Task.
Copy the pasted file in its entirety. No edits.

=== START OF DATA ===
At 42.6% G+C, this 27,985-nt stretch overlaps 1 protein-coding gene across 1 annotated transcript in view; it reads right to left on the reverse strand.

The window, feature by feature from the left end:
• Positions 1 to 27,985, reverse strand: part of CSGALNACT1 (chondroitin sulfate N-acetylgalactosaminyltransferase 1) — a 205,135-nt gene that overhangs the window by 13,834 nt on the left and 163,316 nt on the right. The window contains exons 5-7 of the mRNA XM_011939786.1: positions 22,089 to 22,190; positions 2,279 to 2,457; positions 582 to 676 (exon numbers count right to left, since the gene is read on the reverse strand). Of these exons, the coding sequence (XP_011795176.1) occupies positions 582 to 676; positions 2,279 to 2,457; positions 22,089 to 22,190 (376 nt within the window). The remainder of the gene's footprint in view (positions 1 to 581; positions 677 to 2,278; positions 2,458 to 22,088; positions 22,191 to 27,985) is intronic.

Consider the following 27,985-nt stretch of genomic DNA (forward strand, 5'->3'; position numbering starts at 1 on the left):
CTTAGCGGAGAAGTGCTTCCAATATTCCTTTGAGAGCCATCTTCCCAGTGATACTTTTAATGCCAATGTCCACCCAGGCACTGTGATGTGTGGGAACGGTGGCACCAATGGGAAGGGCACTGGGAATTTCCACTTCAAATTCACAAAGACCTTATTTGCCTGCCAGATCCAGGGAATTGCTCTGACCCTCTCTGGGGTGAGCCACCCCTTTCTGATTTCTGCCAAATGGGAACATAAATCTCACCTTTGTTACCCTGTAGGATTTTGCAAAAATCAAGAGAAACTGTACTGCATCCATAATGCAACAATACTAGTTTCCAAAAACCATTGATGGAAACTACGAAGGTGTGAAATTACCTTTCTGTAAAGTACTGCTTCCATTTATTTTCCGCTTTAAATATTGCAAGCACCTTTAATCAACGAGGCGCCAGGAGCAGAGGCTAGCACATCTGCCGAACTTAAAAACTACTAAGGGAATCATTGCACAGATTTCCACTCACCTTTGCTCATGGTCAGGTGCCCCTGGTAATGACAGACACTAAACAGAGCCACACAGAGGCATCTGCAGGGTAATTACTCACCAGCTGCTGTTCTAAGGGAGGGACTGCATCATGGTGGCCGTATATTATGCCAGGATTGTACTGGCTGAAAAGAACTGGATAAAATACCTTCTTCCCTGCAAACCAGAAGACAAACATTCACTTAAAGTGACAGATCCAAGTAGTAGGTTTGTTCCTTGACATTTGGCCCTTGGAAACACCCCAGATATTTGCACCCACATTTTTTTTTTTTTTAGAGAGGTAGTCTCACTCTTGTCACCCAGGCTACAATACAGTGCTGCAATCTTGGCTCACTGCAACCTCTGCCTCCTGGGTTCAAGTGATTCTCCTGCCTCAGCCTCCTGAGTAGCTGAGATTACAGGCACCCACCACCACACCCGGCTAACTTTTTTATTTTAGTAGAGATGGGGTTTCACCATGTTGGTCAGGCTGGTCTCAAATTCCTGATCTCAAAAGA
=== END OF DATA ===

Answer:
At 42.6% G+C, this 27,985-nt stretch overlaps 1 protein-coding gene across 1 annotated transcript in view; it reads right to left on the reverse strand.

The window, feature by feature from the left end:
• Positions 1 to 27,985, reverse strand: part of CSGALNACT1 (chondroitin sulfate N-acetylgalactosaminyltransferase 1) — a 205,135-nt gene that overhangs the window by 13,834 nt on the left and 163,316 nt on the right. The window contains exons 5-7 of the mRNA XM_011939786.1: positions 22,089 to 22,190; positions 2,279 to 2,457; positions 582 to 676 (exon numbers count right to left, since the gene is read on the reverse strand). Of these exons, the coding sequence (XP_011795176.1) occupies positions 582 to 676; positions 2,279 to 2,457; positions 22,089 to 22,190 (376 nt within the window). The remainder of the gene's footprint in view (positions 1 to 581; positions 677 to 2,278; positions 2,458 to 22,088; positions 22,191 to 27,985) is intronic.

Consider the following 27,985-nt stretch of genomic DNA (forward strand, 5'->3'; position numbering starts at 1 on the left):
CTTAGCGGAGAAGTGCTTCCAATATTCCTTTGAGAGCCATCTTCCCAGTGATACTTTTAATGCCAATGTCCACCCAGGCACTGTGATGTGTGGGAACGGTGGCACCAATGGGAAGGGCACTGGGAATTTCCACTTCAAATTCACAAAGACCTTATTTGCCTGCCAGATCCAGGGAATTGCTCTGACCCTCTCTGGGGTGAGCCACCCCTTTCTGATTTCTGCCAAATGGGAACATAAATCTCACCTTTGTTACCCTGTAGGATTTTGCAAAAATCAAGAGAAACTGTACTGCATCCATAATGCAACAATACTAGTTTCCAAAAACCATTGATGGAAACTACGAAGGTGTGAAATTACCTTTCTGTAAAGTACTGCTTCCATTTATTTTCCGCTTTAAATATTGCAAGCACCTTTAATCAACGAGGCGCCAGGAGCAGAGGCTAGCACATCTGCCGAACTTAAAAACTACTAAGGGAATCATTGCACAGATTTCCACTCACCTTTGCTCATGGTCAGGTGCCCCTGGTAATGACAGACACTAAACAGAGCCACACAGAGGCATCTGCAGGGTAATTACTCACCAGCTGCTGTTCTAAGGGAGGGACTGCATCATGGTGGCCGTATATTATGCCAGGATTGTACTGGCTGAAAAGAACTGGATAAAATACCTTCTTCCCTGCAAACCAGAAGACAAACATTCACTTAAAGTGACAGATCCAAGTAGTAGGTTTGTTCCTTGACATTTGGCCCTTGGAAACACCCCAGATATTTGCACCCACATTTTTTTTTTTTTTAGAGAGGTAGTCTCACTCTTGTCACCCAGGCTACAATACAGTGCTGCAATCTTGGCTCACTGCAACCTCTGCCTCCTGGGTTCAAGTGATTCTCCTGCCTCAGCCTCCTGAGTAGCTGAGATTACAGGCACCCACCACCACACCCGGCTAACTTTTTTATTTTAGTAGAGATGGGGTTTCACCATGTTGGTCAGGCTGGTCTCAAATTCCTGATCTCAAAAGA